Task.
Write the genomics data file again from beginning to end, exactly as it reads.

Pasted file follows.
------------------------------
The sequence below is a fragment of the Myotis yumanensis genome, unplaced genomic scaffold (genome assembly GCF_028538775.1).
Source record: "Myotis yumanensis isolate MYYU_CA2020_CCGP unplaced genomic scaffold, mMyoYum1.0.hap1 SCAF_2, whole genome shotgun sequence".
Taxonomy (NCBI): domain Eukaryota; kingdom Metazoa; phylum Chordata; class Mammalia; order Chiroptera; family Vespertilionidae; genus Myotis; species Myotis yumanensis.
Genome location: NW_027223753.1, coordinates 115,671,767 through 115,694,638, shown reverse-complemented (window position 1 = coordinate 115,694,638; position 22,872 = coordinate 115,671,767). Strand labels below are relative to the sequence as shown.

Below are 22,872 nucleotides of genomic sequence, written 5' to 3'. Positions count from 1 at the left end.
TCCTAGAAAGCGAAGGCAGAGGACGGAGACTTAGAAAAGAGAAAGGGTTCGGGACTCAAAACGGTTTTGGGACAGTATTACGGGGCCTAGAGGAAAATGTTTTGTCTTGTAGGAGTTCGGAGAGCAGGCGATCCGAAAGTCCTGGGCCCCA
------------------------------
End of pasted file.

The sequence below is a fragment of the Myotis yumanensis genome, unplaced genomic scaffold (genome assembly GCF_028538775.1).
Source record: "Myotis yumanensis isolate MYYU_CA2020_CCGP unplaced genomic scaffold, mMyoYum1.0.hap1 SCAF_2, whole genome shotgun sequence".
Taxonomy (NCBI): domain Eukaryota; kingdom Metazoa; phylum Chordata; class Mammalia; order Chiroptera; family Vespertilionidae; genus Myotis; species Myotis yumanensis.
Genome location: NW_027223753.1, coordinates 115,671,767 through 115,694,638, shown reverse-complemented (window position 1 = coordinate 115,694,638; position 22,872 = coordinate 115,671,767). Strand labels below are relative to the sequence as shown.

Below are 22,872 nucleotides of genomic sequence, written 5' to 3'. Positions count from 1 at the left end.
TCCTAGAAAGCGAAGGCAGAGGACGGAGACTTAGAAAAGAGAAAGGGTTCGGGACTCAAAACGGTTTTGGGACAGTATTACGGGGCCTAGAGGAAAATGTTTTGTCTTGTAGGAGTTCGGAGAGCAGGCGATCCGAAAGTCCTGGGCCCCA